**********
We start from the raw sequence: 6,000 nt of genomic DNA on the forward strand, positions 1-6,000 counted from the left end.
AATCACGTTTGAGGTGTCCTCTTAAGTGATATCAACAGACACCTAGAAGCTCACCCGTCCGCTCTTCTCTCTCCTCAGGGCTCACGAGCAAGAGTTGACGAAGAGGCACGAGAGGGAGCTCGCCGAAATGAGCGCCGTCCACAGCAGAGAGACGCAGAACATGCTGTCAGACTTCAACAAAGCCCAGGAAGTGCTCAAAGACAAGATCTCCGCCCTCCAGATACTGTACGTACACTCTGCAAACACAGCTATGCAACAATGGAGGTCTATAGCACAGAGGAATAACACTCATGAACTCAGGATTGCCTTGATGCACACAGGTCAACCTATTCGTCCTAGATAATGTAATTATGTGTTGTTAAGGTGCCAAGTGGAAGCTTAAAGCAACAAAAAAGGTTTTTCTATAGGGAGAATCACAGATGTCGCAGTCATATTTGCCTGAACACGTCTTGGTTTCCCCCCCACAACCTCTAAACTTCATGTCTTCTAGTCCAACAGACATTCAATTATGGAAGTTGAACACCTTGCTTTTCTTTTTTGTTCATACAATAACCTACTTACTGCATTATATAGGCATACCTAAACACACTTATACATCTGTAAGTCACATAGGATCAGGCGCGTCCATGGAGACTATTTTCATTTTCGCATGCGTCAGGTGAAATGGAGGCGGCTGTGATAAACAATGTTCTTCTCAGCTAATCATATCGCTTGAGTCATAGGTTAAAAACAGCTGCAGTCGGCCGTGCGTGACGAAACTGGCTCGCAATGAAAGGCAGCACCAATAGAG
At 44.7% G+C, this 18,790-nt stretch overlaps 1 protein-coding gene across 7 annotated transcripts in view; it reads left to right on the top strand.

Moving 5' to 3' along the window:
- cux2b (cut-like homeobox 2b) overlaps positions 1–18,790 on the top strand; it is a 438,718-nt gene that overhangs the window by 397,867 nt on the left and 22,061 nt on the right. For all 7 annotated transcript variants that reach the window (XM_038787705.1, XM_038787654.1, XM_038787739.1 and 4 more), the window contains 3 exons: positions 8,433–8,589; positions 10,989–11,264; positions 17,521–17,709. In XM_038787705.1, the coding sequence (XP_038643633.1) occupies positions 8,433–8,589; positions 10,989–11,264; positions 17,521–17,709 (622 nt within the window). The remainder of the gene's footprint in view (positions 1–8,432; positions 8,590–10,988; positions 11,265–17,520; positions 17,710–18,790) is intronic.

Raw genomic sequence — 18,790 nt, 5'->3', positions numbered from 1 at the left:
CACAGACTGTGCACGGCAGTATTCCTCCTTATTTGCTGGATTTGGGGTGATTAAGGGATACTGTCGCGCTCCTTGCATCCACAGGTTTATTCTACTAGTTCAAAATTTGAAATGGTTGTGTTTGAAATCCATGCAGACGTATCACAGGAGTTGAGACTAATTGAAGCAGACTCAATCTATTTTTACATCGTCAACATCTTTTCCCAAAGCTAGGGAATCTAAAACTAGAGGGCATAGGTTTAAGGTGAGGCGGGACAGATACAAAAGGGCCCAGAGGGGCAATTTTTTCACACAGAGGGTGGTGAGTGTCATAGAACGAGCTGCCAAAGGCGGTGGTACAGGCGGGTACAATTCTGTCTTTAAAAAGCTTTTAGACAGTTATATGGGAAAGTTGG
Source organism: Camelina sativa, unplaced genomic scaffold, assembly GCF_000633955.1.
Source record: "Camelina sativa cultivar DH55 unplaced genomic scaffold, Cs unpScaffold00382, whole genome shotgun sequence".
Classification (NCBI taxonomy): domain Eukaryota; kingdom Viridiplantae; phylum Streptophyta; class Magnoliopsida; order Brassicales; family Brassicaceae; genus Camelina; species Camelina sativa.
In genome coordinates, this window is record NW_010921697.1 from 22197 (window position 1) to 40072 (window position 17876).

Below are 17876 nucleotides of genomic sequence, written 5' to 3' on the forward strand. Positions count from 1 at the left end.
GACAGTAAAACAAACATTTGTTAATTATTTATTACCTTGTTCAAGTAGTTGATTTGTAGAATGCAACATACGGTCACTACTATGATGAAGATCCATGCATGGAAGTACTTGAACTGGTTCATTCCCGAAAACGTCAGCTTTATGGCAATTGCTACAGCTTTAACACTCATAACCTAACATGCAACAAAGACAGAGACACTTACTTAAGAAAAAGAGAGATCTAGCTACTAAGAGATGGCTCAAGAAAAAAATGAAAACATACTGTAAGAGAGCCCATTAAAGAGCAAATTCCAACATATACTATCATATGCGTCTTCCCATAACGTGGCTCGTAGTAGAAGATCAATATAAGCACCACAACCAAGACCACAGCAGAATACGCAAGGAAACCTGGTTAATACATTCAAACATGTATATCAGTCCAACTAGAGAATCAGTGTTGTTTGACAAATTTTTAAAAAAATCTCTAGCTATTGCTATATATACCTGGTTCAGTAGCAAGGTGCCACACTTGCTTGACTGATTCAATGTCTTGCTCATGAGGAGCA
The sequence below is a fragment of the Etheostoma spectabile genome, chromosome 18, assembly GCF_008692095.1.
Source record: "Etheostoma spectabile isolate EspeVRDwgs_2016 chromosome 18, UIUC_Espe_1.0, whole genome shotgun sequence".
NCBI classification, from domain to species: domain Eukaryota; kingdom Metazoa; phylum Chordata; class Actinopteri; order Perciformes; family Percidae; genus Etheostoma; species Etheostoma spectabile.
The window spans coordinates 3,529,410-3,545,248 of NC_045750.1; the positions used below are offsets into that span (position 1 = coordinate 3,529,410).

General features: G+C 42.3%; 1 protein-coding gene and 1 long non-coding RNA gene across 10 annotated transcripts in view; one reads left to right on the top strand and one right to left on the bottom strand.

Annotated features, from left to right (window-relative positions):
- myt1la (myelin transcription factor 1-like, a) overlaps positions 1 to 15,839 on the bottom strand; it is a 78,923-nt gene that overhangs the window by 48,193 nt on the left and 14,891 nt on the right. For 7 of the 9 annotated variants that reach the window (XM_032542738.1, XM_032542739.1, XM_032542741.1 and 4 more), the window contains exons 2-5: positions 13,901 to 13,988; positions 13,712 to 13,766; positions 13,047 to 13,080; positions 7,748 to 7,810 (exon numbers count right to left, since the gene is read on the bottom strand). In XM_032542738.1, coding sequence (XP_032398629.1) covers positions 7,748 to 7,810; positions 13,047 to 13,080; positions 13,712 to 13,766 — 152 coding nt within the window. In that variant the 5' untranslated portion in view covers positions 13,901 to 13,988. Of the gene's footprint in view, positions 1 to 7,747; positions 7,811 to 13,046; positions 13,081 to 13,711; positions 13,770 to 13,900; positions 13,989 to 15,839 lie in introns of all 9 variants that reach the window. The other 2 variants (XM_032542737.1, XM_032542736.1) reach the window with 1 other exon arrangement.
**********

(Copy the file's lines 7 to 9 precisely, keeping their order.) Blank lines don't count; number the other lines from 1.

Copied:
CACAGACTGTGCACGGCAGTATTCCTCCTTATTTGCTGGATTTGGGGTGATTAAGGGATACTGTCGCGCTCCTTGCATCCACAGGTTTATTCTACTAGTTCAAAATTTGAAATGGTTGTGTTTGAAATCCATGCAGACGTATCACAGGAGTTGAGACTAATTGAAGCAGACTCAATCTATTTTTACATCGTCAACATCTTTTCCCAAAGCTAGGGAATCTAAAACTAGAGGGCATAGGTTTAAGGTGAGGCGGGACAGATACAAAAGGGCCCAGAGGGGCAATTTTTTCACACAGAGGGTGGTGAGTGTCATAGAACGAGCTGCCAAAGGCGGTGGTACAGGCGGGTACAATTCTGTCTTTAAAAAGCTTTTAGACAGTTATATGGGAAAGTTGG
Source organism: Camelina sativa, unplaced genomic scaffold, assembly GCF_000633955.1.
Source record: "Camelina sativa cultivar DH55 unplaced genomic scaffold, Cs unpScaffold00382, whole genome shotgun sequence".